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patterns of ink

How fruitless to be ever thinking yet never embrace a thought... to have the power to believe and believe it's all for naught. I, too, have reckoned time and truth (content to wonder if not think) in metaphors and meaning and endless patterns of ink. Perhaps a few may find their way to the world where others live, sharing not just thoughts I've gathered but those I wish to give. Tom Kapanka

Sunday, May 15, 2011

Crescent Noon

When I was fifteen, in ninth grade, my two older brothers, Paul and Dave moved out of the bedroom the three of us had shared for nearly ten years. My little brother Jim and I began sharing a room, and Dave and Paul set up their twin beds at the far end of the basement. There was no room really, just the bend around the corner by the furnace room door with the dart board. Beside the door was the hanging punching bag we boxed through the years until the leather was rough and spotted from bloody knuckles.

In the corner of the "bedroom," my brother Paul had a stereo on a rickety stand that held his growing collection of albums.

In the fall of 1972, all three of my older siblings left for college on the same day. Paul left his collection of albums in that corner of the basement, and though my room was upstairs, I often found myself in that downstairs "bedroom" lying on my back on the bed beside the stereo, listening over and over to Paul's albums. It was in these months that my fondness for Simon and Garfunkel, the Letterman, and the Carpenters grew--all pretty tame and mellow stuff really, but scores of those songs embedded in my mind the interplay of melody and the rhythm of words.

One little-known song that got in my head forty years ago was "Crescent Noon" from the 1970 Close to You album.  That melancholy song seemed to summarize the months of that first fall and winter with Dave and Paul and Kathy all being so far away. 

Out of nowhere, those haunting words came to my mind yesterday, and hearing them in the clip below took me back to that lonely feeling in a quiet basement in the company of pleasantly-woven words...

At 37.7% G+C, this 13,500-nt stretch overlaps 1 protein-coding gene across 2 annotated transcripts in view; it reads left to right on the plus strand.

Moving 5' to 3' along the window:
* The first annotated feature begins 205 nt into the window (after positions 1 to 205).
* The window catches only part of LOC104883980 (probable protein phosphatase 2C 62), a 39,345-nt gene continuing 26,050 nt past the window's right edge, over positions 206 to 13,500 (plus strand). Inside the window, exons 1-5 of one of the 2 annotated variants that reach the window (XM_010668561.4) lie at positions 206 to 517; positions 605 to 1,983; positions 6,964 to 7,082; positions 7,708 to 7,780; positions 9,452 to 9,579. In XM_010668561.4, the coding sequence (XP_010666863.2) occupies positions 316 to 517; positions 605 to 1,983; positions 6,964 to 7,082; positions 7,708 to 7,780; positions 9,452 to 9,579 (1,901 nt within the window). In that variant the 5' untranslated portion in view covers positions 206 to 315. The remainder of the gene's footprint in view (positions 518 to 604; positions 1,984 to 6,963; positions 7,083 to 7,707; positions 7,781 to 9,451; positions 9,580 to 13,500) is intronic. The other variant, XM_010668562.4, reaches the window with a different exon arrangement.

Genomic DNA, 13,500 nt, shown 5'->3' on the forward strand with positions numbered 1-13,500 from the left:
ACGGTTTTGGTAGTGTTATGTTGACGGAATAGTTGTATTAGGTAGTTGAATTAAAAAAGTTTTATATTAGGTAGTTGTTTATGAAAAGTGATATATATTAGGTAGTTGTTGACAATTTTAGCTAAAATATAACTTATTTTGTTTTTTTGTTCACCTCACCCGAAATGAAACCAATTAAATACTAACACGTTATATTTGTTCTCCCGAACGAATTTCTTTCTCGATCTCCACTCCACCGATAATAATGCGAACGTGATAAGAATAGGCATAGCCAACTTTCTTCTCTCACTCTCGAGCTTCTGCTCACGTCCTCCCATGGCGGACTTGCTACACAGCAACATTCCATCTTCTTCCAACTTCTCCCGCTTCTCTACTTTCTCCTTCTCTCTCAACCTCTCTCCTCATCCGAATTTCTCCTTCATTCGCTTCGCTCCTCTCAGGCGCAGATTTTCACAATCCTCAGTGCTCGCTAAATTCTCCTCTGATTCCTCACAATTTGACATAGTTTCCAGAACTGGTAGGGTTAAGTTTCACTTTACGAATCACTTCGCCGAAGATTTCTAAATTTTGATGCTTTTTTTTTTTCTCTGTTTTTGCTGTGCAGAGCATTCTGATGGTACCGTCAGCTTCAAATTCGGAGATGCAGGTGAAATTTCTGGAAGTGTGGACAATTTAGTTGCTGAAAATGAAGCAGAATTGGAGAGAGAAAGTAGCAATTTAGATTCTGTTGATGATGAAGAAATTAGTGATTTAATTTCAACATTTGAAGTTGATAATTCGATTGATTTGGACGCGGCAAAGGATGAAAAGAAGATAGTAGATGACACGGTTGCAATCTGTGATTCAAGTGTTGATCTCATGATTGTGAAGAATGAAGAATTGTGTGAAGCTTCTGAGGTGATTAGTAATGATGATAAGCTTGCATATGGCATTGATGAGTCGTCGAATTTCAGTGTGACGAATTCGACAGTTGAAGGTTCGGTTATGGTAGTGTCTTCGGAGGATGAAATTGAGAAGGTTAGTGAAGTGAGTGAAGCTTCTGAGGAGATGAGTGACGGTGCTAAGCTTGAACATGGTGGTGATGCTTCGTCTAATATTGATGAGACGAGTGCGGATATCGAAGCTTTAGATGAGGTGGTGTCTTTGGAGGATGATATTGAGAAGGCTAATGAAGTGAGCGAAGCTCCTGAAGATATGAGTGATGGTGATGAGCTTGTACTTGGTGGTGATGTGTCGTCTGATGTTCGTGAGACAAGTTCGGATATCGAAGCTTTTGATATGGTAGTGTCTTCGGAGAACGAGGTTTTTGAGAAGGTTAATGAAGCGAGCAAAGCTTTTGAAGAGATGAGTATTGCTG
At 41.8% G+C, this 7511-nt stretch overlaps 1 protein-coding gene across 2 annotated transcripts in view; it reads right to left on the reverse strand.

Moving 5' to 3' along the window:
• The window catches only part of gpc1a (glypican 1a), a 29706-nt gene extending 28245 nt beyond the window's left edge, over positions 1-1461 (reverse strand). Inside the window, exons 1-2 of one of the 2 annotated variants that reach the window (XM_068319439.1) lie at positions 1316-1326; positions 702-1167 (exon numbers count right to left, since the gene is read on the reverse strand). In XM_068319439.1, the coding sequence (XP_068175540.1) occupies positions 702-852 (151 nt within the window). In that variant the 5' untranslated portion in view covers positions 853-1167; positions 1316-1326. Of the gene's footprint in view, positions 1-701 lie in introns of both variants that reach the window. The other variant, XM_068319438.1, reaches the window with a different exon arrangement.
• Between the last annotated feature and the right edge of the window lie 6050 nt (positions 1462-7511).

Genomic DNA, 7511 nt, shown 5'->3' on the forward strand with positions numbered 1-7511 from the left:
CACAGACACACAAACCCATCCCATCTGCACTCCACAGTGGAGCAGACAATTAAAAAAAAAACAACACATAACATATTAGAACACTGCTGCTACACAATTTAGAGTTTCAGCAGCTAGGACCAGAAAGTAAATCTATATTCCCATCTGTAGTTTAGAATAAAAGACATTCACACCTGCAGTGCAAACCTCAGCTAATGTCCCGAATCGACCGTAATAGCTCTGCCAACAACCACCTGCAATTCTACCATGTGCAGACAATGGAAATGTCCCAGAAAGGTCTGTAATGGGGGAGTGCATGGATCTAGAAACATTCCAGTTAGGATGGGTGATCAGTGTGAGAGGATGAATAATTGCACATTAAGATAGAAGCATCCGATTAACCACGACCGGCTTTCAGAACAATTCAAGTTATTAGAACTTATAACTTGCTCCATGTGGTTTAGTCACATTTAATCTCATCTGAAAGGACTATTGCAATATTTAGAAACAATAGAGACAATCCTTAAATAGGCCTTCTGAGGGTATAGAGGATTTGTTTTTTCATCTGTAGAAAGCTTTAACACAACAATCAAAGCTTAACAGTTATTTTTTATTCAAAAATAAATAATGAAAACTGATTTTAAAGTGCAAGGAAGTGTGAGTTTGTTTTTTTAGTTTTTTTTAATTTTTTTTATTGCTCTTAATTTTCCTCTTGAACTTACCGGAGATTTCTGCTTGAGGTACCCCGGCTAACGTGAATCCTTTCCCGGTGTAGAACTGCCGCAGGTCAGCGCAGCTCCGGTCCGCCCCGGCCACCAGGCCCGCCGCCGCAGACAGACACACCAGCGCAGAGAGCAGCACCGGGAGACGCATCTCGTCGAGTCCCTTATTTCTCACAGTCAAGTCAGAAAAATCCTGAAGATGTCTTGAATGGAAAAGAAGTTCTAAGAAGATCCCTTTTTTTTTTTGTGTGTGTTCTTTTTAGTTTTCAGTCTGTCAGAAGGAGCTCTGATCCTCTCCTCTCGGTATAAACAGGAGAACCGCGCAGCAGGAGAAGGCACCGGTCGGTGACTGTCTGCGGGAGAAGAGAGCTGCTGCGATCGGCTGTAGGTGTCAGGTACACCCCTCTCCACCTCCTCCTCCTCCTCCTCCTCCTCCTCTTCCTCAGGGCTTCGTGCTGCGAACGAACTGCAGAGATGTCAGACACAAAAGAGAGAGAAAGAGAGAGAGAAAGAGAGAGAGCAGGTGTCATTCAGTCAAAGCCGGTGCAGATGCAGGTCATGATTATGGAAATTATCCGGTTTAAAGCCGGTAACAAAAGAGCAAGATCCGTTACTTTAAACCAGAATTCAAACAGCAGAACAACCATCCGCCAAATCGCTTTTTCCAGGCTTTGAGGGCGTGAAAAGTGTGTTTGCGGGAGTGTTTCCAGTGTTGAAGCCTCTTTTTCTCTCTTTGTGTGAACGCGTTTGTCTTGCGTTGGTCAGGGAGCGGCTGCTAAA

Green September
Burned to October brown
Bare November
Led to December's frozen ground
The seasons stumbled round
Our drifting lives are bound
To a falling crescent noon
Feather clouds cry
A vale of tears to earth
Morning breaks and
No one sees the quiet mountain birth
Dressed in a brand new day
The sun is on it's way
To a falling crescent noon
Somewhere in
A fairytale forest lies one
Answer that is waiting to be heard
You and I were
Born like the breaking day
All our seasons
All our green September's burn away
Slowly we'll fade into
A sea of midnight blue
And a falling crescent noon
by Richard Carpenter and John Bettis

The song's simple melody and added harmonies add meaning to the words. The lyrics may seem to lack hope for some listeners in that, on the surface, it simply states...we're born;we live; we die. But in its non-sectarian way it actually speaks of an answer waiting to be heard. Like Nat King Cole's "Nature Boy," I think the answer is to a question about being loved. That song ends with: "The greastest thing you'll ever learn is just to love and be loved in return." That kind of love is what brings meaning and purpose to the passing of time depicted in "Crescent Noon"... being loved--by God and those He brings into our lives.
12322...478 5-15AM


Blogger Ruth Anne said...

I found your entry this morning as I was looking for the history of this same song. It came back to haunt me yesterday. I think I had almost lost it in my head, but it sprang up whole, and now it is solidly stuck in the front of my mind. Funny how songs do that - attach themselves to places in our hearts.

23/5/15 6:32 AM  

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